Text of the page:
Finally, the games were all over and after we cleaned up the mess we held a short certificate ceremony and took group pictures. After a quick lunch, we went back to the guesthouse to gather our belongings, say goodbye, and make our way home. Overall, Camp GLOW was a huge success and definitely a great last project for my Peace Corps service.
Again, THANK YOU to all of the donors who made this experience possible! You have helped these girls more than you can ever know 

Going crazy with the balloons!

Going crazy with the balloons!

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Camp G.L.O.W. Day 2

The second day I met my girls in the lobby by 6:30 am and went set off to find some breakfast. It didn’t take us long to find a nice hang-bii where we got some rice with pork, noodle soup, and curry….for breakfast ha. A little before 8 am we headed over to the venue and myself and another volunteer led the group in some morning exercise.

Getting started with the first day

Getting started with the first day

The two of us then went in to our health lesson that we had prepared that was based on the spread of STI’s (Sexually Transmitted Infections) and how to properly use a condom. I was extremely nervous about this lesson because I had never taught sex education in Cambodia and I know how shy and awkward high schoolers can get about that topic. For the first part of the lesson, we gave each girl one white notecard and told them to go around the room and get 5 different girls to write their names on their card. After they were finished we asked the girls to turn their cards over and look to see if there was a red dot on their card. These 5 girls stood up and we explained that in this activity, these girls had an STI. We then asked anyone who had their card signed by one of these girls to also stand. At this point a large group were standing and we explained that in this activity they had sexual intercourse and did not use a condom and so the infection spread. We then had everyone sit down and asked the two girls who had a circle on their card to stand. This represented the population that used a condom and so even if they had sexual intercourse, the infection did not spread. And lastly, we asked the one girl who had a black “X” to stand and this represented the practice of abstinence, so naturally, she also did not have an infection. At the end when we asked the girls if they understood the activity they all responded positively and said that they had prior education on STI’s and how they spread, which is great!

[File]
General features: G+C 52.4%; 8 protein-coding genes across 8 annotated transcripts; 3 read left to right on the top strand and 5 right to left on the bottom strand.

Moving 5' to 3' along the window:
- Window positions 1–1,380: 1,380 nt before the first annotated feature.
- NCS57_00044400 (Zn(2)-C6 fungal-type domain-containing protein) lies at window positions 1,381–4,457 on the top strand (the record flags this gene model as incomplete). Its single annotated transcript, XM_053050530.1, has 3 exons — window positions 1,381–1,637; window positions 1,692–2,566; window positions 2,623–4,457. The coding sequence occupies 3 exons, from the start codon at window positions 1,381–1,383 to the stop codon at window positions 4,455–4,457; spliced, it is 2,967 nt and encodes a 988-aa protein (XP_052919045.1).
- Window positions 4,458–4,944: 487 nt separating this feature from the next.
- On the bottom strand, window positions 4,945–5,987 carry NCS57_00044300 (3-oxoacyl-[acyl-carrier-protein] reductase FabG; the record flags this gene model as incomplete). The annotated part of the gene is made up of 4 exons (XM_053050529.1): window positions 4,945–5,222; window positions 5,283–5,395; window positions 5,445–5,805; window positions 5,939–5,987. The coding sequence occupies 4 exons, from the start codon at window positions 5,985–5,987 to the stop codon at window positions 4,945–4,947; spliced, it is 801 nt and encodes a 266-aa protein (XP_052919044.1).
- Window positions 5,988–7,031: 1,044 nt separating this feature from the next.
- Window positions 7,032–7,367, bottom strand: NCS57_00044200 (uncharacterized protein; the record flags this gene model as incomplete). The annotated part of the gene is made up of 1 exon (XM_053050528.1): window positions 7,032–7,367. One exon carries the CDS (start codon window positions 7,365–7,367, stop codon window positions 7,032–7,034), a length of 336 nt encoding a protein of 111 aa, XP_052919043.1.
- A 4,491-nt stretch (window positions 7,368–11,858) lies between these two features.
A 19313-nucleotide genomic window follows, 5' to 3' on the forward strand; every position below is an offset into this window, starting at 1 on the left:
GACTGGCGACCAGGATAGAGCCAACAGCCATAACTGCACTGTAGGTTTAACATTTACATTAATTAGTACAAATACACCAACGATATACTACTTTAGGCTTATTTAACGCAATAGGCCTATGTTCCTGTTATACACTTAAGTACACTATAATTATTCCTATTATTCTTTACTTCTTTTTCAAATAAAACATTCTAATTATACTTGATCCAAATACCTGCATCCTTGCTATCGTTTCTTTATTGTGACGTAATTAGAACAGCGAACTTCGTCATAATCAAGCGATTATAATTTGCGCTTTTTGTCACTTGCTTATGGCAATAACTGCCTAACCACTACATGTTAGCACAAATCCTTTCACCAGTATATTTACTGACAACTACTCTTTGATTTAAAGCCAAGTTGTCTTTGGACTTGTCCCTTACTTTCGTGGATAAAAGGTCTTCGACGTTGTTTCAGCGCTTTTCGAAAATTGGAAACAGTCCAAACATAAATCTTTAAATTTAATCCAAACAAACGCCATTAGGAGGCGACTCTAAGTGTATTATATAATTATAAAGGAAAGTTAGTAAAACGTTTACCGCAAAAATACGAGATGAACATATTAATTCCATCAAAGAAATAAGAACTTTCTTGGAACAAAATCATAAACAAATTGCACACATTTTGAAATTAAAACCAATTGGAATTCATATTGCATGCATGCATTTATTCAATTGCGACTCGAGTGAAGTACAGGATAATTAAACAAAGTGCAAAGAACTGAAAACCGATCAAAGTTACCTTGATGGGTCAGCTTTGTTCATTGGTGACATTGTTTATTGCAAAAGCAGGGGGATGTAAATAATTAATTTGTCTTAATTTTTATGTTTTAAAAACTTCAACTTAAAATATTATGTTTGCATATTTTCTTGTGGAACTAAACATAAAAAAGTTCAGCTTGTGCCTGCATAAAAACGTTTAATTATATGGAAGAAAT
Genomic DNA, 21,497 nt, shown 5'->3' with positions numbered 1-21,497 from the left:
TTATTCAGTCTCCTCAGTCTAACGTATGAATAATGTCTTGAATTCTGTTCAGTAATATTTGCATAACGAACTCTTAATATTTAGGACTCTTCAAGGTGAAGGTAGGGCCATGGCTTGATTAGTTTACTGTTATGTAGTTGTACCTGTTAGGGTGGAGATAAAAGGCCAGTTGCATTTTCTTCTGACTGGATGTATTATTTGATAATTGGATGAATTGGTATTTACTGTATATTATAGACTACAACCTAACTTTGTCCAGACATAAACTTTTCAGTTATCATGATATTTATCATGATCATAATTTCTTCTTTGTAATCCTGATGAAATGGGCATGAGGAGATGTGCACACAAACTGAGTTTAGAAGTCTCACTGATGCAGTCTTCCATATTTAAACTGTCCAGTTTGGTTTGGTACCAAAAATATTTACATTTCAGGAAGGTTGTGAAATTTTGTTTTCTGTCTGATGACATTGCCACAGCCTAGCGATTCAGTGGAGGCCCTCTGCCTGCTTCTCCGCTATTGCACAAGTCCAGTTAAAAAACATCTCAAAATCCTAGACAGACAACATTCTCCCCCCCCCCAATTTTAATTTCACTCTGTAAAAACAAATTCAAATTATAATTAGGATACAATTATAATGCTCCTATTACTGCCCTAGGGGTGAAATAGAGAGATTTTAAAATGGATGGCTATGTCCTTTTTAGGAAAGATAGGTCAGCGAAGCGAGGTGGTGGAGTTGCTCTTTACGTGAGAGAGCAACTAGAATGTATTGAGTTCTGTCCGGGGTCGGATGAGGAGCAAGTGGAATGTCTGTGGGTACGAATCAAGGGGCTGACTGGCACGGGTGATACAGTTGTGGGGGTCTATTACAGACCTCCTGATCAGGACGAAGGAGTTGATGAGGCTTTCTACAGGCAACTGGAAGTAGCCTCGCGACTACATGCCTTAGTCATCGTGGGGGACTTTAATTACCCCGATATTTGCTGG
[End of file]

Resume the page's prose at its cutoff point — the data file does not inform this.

The second activity I was a little bit more apprehensive about, but we asked the male volunteers to step out of the room so that it would be a “safe space” for just us girls. Surprisingly, a few counterparts hopped right up to help us with the exercise and weren’t shy at all! We split the whole group into 3 different groups and put a volunteer and counterpart with each. A few volunteers had brought wooden penises from their health centers and we had a big bag of condoms to practice with. I first walked through all the steps with the girls and then to my surprise many of the girls wanted to practice themselves! I was so proud of them for being so mature. One girl actually told me that she was happy learning about this because no one had ever taught her. Definitely a successful morning!

By 9 am we ended our health session and welcomed Plan Your Future organization from Phnom Penh. This is a group of college students that study at different universities and have different majors that come together and travel to the provinces to educate about scholarships, college applications, and job selection. In one activity, the girls listed their interests and then reviewed what jobs best fit their personalities. They also played a game where they analyzed different obstacles they could face as they apply to school and developed ways to overcome these.